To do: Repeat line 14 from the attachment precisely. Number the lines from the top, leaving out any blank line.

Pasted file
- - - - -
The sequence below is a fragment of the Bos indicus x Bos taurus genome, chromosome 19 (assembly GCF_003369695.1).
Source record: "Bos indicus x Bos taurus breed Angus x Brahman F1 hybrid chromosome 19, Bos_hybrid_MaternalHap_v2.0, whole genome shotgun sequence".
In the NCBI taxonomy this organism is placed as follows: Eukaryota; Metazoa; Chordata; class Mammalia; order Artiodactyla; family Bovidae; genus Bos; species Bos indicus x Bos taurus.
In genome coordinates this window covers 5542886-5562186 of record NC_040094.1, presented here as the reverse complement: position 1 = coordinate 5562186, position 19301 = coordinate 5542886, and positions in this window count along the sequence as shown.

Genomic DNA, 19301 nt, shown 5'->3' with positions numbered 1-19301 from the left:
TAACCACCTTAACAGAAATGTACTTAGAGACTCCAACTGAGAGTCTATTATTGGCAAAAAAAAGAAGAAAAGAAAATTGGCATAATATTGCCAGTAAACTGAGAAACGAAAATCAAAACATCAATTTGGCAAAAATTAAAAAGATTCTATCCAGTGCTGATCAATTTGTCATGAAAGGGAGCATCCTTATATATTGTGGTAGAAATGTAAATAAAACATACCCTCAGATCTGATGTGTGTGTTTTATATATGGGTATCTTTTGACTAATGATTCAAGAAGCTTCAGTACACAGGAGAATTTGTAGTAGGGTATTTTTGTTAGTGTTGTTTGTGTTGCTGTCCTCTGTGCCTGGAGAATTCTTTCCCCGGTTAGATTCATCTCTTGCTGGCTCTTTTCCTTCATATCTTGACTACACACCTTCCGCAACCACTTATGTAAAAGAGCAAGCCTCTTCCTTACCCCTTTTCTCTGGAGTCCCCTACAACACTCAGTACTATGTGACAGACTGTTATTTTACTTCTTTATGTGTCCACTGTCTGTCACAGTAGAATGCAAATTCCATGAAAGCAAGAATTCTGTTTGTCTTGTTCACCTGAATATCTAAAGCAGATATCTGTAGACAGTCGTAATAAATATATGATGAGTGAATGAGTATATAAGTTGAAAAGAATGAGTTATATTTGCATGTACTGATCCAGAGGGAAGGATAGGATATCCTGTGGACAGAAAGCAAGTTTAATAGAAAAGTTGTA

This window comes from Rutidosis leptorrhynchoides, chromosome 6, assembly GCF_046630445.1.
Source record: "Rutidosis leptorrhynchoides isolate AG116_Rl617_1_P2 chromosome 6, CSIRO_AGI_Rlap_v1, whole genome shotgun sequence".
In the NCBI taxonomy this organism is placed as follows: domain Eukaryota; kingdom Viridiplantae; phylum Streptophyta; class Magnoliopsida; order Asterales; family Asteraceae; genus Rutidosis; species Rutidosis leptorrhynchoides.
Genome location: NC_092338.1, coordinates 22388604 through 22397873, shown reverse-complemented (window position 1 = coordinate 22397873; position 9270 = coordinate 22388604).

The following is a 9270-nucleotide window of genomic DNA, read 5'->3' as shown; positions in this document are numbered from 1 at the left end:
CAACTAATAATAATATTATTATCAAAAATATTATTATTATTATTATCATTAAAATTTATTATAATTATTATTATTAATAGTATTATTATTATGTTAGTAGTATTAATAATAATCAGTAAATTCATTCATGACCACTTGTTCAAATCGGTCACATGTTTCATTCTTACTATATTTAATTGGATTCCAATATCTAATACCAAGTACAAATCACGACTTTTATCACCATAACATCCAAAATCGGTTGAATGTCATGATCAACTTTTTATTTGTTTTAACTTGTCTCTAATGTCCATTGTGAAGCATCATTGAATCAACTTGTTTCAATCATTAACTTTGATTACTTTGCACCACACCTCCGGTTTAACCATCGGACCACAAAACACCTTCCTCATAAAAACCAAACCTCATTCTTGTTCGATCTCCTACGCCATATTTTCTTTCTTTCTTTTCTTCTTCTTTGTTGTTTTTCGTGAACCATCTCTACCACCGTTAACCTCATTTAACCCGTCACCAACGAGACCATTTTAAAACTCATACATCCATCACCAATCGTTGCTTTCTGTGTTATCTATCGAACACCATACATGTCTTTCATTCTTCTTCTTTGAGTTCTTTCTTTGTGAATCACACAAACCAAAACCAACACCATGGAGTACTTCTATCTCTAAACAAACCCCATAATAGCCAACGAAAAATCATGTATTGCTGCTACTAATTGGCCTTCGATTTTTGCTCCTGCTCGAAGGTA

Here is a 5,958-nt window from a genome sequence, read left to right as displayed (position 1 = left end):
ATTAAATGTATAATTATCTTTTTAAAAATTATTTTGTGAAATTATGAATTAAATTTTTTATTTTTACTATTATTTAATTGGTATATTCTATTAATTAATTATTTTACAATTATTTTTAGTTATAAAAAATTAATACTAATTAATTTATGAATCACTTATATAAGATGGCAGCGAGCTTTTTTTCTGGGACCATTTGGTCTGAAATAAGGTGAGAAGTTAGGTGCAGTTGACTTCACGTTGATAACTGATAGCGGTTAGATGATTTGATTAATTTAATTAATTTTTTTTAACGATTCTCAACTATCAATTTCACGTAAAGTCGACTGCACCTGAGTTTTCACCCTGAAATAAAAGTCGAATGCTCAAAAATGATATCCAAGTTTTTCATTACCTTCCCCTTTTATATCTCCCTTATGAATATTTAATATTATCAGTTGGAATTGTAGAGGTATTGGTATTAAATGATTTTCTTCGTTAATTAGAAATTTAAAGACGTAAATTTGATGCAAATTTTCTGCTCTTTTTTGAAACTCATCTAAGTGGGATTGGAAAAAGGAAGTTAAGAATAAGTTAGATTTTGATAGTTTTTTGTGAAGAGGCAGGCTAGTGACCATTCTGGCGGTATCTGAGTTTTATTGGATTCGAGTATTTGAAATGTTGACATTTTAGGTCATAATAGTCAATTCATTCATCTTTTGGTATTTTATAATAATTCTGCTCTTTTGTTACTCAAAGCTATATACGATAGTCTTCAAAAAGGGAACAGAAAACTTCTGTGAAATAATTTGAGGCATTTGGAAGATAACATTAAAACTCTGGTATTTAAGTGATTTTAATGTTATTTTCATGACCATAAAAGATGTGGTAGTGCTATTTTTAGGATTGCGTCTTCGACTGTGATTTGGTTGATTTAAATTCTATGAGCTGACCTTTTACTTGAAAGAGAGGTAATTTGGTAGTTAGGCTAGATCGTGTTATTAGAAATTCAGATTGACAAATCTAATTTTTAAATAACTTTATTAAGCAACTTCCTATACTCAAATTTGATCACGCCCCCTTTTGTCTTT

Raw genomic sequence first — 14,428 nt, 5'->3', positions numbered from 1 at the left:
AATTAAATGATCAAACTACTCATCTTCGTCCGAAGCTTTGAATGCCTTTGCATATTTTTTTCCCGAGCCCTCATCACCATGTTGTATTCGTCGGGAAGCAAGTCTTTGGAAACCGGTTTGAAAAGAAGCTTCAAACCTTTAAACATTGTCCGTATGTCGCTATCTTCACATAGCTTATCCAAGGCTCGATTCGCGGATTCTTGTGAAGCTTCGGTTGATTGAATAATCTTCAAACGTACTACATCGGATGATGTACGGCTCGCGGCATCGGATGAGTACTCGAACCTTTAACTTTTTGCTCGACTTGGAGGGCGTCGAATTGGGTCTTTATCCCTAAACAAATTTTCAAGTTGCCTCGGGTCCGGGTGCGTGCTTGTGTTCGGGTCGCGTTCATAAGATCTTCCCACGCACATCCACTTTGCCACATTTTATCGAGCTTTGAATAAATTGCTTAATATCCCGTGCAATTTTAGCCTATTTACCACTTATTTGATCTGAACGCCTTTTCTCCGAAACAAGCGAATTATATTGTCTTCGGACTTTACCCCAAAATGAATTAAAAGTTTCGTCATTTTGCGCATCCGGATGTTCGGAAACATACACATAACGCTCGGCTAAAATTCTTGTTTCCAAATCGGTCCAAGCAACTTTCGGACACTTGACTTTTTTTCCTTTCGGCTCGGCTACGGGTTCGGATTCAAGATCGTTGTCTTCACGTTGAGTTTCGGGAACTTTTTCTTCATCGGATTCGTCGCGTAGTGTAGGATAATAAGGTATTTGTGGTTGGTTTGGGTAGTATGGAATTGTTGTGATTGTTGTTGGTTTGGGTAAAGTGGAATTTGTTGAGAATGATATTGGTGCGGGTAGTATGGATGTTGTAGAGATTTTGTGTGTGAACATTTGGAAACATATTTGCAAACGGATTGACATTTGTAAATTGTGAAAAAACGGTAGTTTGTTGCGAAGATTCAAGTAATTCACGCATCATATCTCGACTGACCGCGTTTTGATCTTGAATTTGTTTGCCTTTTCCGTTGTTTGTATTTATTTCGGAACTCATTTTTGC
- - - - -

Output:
ATTAAATGTATAATTATCTTTTTAAAAATTATTTTGTGAAATTATGAATTAAATTTTTTATTTTTACTATTATTTAATTGGTATATTCTATTAATTAATTATTTTACAATTATTTTTAGTTATAAAAAATTAATACTAATTAATTTATGAATCACTTATATAAGATGGCAGCGAGCTTTTTTTCTGGGACCATTTGGTCTGAAATAAGGTGAGAAGTTAGGTGCAGTTGACTTCACGTTGATAACTGATAGCGGTTAGATGATTTGATTAATTTAATTAATTTTTTTTAACGATTCTCAACTATCAATTTCACGTAAAGTCGACTGCACCTGAGTTTTCACCCTGAAATAAAAGTCGAATGCTCAAAAATGATATCCAAGTTTTTCATTACCTTCCCCTTTTATATCTCCCTTATGAATATTTAATATTATCAGTTGGAATTGTAGAGGTATTGGTATTAAATGATTTTCTTCGTTAATTAGAAATTTAAAGACGTAAATTTGATGCAAATTTTCTGCTCTTTTTTGAAACTCATCTAAGTGGGATTGGAAAAAGGAAGTTAAGAATAAGTTAGATTTTGATAGTTTTTTGTGAAGAGGCAGGCTAGTGACCATTCTGGCGGTATCTGAGTTTTATTGGATTCGAGTATTTGAAATGTTGACATTTTAGGTCATAATAGTCAATTCATTCATCTTTTGGTATTTTATAATAATTCTGCTCTTTTGTTACTCAAAGCTATATACGATAGTCTTCAAAAAGGGAACAGAAAACTTCTGTGAAATAATTTGAGGCATTTGGAAGATAACATTAAAACTCTGGTATTTAAGTGATTTTAATGTTATTTTCATGACCATAAAAGATGTGGTAGTGCTATTTTTAGGATTGCGTCTTCGACTGTGATTTGGTTGATTTAAATTCTATGAGCTGACCTTTTACTTGAAAGAGAGGTAATTTGGTAGTTAGGCTAGATCGTGTTATTAGAAATTCAGATTGACAAATCTAATTTTTAAATAACTTTATTAAGCAACTTCCTATACTCAAATTTGATCACGCCCCCTTTTGTCTTT